I want to give a special shout-out to my colleagues. I didn’t think I’d get emotional, Mr. Speaker. I told myself that I wouldn’t, but it’s hard. I want to thank all my colleagues. They know who they are. I want to thank my mentors—the member from Timiskaming–Cochrane as well as the members from Timmins, Windsor–Tecumseh, London–Fanshawe, Nickel Belt, Oshawa and Toronto–Danforth—for all the support they’ve given me over the last four years.

I want to thank the Speaker, the Clerks, the pages, the security, the cleaners, the kitchen staff and everyone, as well, in Queen’s Park.

Of course, I want to thank my family: my mom, my dad, my sister, and my fiancée, who’s lucky to be in Florida right now. I think she’s watching online.

Everybody’s wondering, what’s the future for me in politics? Well, I haven’t decided that, but I know that I love my province, I love my country, and I’ll continue to be there for everyone. Thank you.

Applause.

42nd Parliament

The Speaker (Hon. Ted Arnott): I hope the House will indulge me for just a minute, now that it is clear that this is the last sitting day of the 42nd Parliament. I, too, want to extend my appreciation to many people.

I don’t have time to go through them all, but I want to express my special thanks to the Clerk of the Assembly; the Deputy Clerk; all at the Clerks’ table; the Sergeant-at-Arms; all of the staff at the Ontario Legislature and, in particular, the staff at the Speaker’s office, Rachel and Monica; and my constituency assistants in our riding office, Judy, Karen and Janice. I express my thanks, of course, to my spouse, Lisa, and my family for their support.

It has been an extraordinary experience for me to serve as your Speaker these last four years. It’s always a pleasure to work with all of you on both sides of the House.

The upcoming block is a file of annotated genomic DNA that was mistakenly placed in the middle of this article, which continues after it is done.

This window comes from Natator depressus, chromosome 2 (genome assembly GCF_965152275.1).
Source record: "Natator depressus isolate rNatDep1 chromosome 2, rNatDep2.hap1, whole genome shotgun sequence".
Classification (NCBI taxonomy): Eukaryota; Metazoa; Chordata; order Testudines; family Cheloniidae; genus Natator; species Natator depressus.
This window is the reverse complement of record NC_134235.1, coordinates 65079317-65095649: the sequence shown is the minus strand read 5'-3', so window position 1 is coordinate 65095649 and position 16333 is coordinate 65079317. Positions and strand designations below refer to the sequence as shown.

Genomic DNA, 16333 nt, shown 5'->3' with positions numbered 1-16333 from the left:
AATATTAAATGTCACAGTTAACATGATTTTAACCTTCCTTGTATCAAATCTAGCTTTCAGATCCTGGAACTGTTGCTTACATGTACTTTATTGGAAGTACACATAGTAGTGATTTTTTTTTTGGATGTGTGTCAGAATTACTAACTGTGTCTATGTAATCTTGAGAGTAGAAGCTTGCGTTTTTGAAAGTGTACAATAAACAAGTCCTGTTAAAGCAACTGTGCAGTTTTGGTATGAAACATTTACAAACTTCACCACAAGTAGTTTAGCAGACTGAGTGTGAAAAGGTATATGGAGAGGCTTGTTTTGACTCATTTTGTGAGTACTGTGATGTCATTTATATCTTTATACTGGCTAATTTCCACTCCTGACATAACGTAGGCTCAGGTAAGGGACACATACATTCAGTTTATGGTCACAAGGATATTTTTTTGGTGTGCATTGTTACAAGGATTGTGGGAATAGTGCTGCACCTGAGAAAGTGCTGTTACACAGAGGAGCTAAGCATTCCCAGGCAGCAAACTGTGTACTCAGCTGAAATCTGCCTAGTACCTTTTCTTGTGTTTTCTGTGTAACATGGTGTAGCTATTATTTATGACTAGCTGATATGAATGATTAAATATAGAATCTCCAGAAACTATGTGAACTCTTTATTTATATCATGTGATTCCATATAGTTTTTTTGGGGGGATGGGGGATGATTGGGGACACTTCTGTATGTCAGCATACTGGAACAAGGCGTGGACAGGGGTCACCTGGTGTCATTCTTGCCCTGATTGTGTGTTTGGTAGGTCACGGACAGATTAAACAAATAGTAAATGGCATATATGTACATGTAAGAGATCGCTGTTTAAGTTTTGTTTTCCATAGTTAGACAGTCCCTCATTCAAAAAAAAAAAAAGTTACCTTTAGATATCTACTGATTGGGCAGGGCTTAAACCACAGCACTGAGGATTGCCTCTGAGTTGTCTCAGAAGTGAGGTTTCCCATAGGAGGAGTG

I want to wish all the very best to those who are departing from the Legislature, who have chosen to not seek re-election, and wish the best of good luck to everyone who is seeking re-election. You’ve done an extraordinary job during a very difficult time, and I want to thank you.

Applause.

The Speaker (Hon. Ted Arnott): This House stands in recess until 4 p.m.

The House recessed from 1343 to 1600.

Royal assent / Sanction royale

The Speaker (Hon. Ted Arnott): I beg to inform the House that in the name of Her Majesty the Queen, Her Honour the Lieutenant Governor has been pleased to assent to certain bills in her office.

The Clerk-at-the-Table (Mr. Wai Lam (William) Wong): The following are the titles of the bills to which Her Honour did assent:

An Act to amend the Police Services Act / Loi modifiant la Loi sur les services policiers.

An Act to revive 201827 Ontario Limited.

An Act to revive 1692783 Ontario Inc.

An Act to revive 1712042 Ontario Ltd.

An Act respecting the Ross Memorial Hospital.

An Act to revive Lunova Machinery Import and Export Ltd.

An Act to revive Brisdale Plaza Inc.

An Act to revive 2127023 Ontario Inc.

An Act to revive Eleanor Fulcher Limited.

An Act to revive 1833025 Ontario Inc.

An Act to revive P.K.B. International Bazaar Ltd.

Orders of the Day

2022 Ontario budget / Budget de l’Ontario de 2022

Hon. Peter Bethlenfalvy: I move, seconded by Mr. Ford, that this House approves in general the budgetary policy of the government.

The Speaker (Hon. Ted Arnott): Mr. Bethlenfalvy has moved, seconded by Mr. Ford, that this House approves in general the budgetary policy of the government.

I’m going to ask the indulgence of the House to allow the pages to deliver the budgets to the members.

Applause.